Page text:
The story of our house cows - Part 4

by Elizabeth Beavis
I haven't updated the story of our house cows lately, but its necessary now because Molly, our younger house cow, died a couple of weeks ago.  It was strange because I really thought that we were going to lose Bella first, but she is a resilient old thing, and seems in good health at the moment.  We are not sure what happened to Molly, it was not a long illness, she seemed fine one day and was found dead the next morning.  Anyway, I better start where I finished Part 3.

I wish our pasture looked like THIS all the time!

Back in November 2015, we were still milking Molly and not sure what to do with Bella after she lost another calf and had severe mastitis.  We continued to milk Molly once a week, while Charlotte milked her foster mother Bella and Rosey had some of Molly's milk.

Bella and Molly

Around July 2016 we started to run out of grass at Eight Acres and decided, rather than keep buying hay, we should move all our cattle to Cheslyn Rise, where we had plenty of grass and they needed to move eventually anyway.  In the first load, we took Nancy, Ruby and Fatty (all animals that were destined for the freezer), we put them in our cultivation/pasture paddock, separated from the bull.

When we returned the next week with Bella and Molly, we found that the little shit bull had got under the fence and was in the paddock with our future eaters.  We pushed him out of the paddock, unloaded Bella and Molly, drove into town to buy fencing gear, spent the weekend building a new electric fence along the entire fence line (nearly 1km) and went home pleased in the knowledge that there was no way he could get back in.

Beautiful Molly

The next weekend we arrived to find that he had opened the gate and let himself into the paddock with the cows.  So that gave us a deadline!  We worked out that we would have to be moving to the property ourselves by April 2117.  The intervening months were pretty uneventful for the cows, we just checked on them once a week and fed hay as required.

Molly with her calf (that she hid from me for two days!)

Molly had her little calf a few weeks after we moved.  We were not quite set up ready to milk, so we decided to monitor her and not milk unless we needed to.  She was not in a particularly good paddock, so her udder was not very full and the little calf was soon taking all her milk.  This seemed to work well, as we were busy with the house and didn't have time to deal with 20L of milk anyway.  The problem is even if you don't want that much milk, you have to feed the cow grain to get her into the bales and then she makes more milk.  Nancy has also had a calf and we're not sure if Ruby and Fatty will be having calves too, not sure about Bella either.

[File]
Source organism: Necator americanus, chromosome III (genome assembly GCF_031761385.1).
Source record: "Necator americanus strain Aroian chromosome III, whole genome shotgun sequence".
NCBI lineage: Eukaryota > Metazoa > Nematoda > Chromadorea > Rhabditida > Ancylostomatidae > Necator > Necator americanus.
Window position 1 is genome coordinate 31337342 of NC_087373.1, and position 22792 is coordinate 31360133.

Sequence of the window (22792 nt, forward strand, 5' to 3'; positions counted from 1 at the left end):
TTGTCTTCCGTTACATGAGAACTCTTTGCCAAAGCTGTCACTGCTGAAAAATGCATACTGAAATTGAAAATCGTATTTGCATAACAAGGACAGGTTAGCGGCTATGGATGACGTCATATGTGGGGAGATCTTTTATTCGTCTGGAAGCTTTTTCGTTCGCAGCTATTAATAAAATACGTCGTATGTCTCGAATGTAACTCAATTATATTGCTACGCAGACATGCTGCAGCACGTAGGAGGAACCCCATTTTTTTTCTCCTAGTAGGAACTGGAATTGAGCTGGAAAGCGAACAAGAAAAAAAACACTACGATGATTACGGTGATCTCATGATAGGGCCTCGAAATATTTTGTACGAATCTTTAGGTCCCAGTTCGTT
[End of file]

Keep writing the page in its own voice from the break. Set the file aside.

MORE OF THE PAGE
Anyway, that seemed to be going really well with Molly until we found her dead three months later (just to be clear, we were checking her regularly and she seemed fine, so I would try this again, for a more flexible milking routine, possibly keeping her in a closer paddock separated from other cows so she could be fed more if required.).  We don't know if it was an issue with not milking her, not getting enough to eat, or even if she ate something poisonous, or was bitten by a snake or had an infection or disease, it is a total mystery and not worth paying for an autopsy as its likely to be inconclusive.

The baby house cows, Charlotte and Rosey, stayed at Eight Acres until we were ready to move, as our neighbour let us use their property as well and because we couldn't trust the bull with our little girls!  We moved them in April 2017, and they are with the bull now.  Bella is also with the bull, but doesn't seem to be in calf, which is probably a good thing, she is a useful tame cow to have around at the moment, at least she knows her name and mostly does what she is told!  I can't face a decision about Bella's future now that we have lost Molly.


Pete asked if I still wanted to have cows at all, after this saga and as we didn't milk Molly.  The truth is that I really wanted to milk Molly, but we weren't set up and didn't need the extra stress at the time.  However, when things are organised, a house cow isn't much more work and the milk is amazing.  So by the time Rosey and Charlotte are ready to calve, we should have our milking bales organised and be able to milk again.  And eventually we want to raise pigs on the extra milk....

So this is not the end of the story at all.  Do you have a house cow?  How is she going?  


Find out more about house cows in my eBook Our Experience with House Cows

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